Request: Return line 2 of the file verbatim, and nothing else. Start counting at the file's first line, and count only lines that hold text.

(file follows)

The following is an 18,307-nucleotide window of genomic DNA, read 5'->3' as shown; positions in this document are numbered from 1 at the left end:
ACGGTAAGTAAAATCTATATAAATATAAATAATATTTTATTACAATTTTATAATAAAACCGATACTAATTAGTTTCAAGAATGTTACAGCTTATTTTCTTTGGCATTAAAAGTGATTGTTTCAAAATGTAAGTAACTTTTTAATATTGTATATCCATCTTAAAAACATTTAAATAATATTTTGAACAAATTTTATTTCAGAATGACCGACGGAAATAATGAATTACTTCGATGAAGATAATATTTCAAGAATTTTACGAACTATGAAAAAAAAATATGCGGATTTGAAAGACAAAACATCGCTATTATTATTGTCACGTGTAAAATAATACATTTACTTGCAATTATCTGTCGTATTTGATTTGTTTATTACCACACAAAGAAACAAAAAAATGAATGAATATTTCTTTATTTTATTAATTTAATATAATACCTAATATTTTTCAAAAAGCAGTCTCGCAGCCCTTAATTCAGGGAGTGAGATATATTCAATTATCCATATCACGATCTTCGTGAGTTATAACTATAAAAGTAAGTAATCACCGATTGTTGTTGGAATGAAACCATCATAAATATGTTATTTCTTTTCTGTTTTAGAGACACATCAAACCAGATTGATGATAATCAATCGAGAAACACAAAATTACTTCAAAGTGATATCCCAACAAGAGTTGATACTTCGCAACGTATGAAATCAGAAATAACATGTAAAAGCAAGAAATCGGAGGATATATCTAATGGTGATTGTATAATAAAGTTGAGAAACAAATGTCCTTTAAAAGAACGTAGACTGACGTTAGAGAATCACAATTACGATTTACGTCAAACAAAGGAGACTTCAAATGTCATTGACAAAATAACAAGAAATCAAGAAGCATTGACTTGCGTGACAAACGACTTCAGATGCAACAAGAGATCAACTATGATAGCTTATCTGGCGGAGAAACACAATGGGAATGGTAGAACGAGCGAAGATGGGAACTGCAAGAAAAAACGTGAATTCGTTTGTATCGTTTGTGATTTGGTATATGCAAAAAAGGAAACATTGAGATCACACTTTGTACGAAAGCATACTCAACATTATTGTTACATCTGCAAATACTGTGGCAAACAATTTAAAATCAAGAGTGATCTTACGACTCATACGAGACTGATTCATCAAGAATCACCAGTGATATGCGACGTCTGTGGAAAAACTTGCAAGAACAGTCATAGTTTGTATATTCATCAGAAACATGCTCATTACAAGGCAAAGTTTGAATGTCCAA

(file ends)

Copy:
ACGGTAAGTAAAATCTATATAAATATAAATAATATTTTATTACAATTTTATAATAAAACCGATACTAATTAGTTTCAAGAATGTTACAGCTTATTTTCTTTGGCATTAAAAGTGATTGTTTCAAAATGTAAGTAACTTTTTAATATTGTATATCCATCTTAAAAACATTTAAATAATATTTTGAACAAATTTTATTTCAGAATGACCGACGGAAATAATGAATTACTTCGATGAAGATAATATTTCAAGAATTTTACGAACTATGAAAAAAAAATATGCGGATTTGAAAGACAAAACATCGCTATTATTATTGTCACGTGTAAAATAATACATTTACTTGCAATTATCTGTCGTATTTGATTTGTTTATTACCACACAAAGAAACAAAAAAATGAATGAATATTTCTTTATTTTATTAATTTAATATAATACCTAATATTTTTCAAAAAGCAGTCTCGCAGCCCTTAATTCAGGGAGTGAGATATATTCAATTATCCATATCACGATCTTCGTGAGTTATAACTATAAAAGTAAGTAATCACCGATTGTTGTTGGAATGAAACCATCATAAATATGTTATTTCTTTTCTGTTTTAGAGACACATCAAACCAGATTGATGATAATCAATCGAGAAACACAAAATTACTTCAAAGTGATATCCCAACAAGAGTTGATACTTCGCAACGTATGAAATCAGAAATAACATGTAAAAGCAAGAAATCGGAGGATATATCTAATGGTGATTGTATAATAAAGTTGAGAAACAAATGTCCTTTAAAAGAACGTAGACTGACGTTAGAGAATCACAATTACGATTTACGTCAAACAAAGGAGACTTCAAATGTCATTGACAAAATAACAAGAAATCAAGAAGCATTGACTTGCGTGACAAACGACTTCAGATGCAACAAGAGATCAACTATGATAGCTTATCTGGCGGAGAAACACAATGGGAATGGTAGAACGAGCGAAGATGGGAACTGCAAGAAAAAACGTGAATTCGTTTGTATCGTTTGTGATTTGGTATATGCAAAAAAGGAAACATTGAGATCACACTTTGTACGAAAGCATACTCAACATTATTGTTACATCTGCAAATACTGTGGCAAACAATTTAAAATCAAGAGTGATCTTACGACTCATACGAGACTGATTCATCAAGAATCACCAGTGATATGCGACGTCTGTGGAAAAACTTGCAAGAACAGTCATAGTTTGTATATTCATCAGAAACATGCTCATTACAAGGCAAAGTTTGAATGTCCAA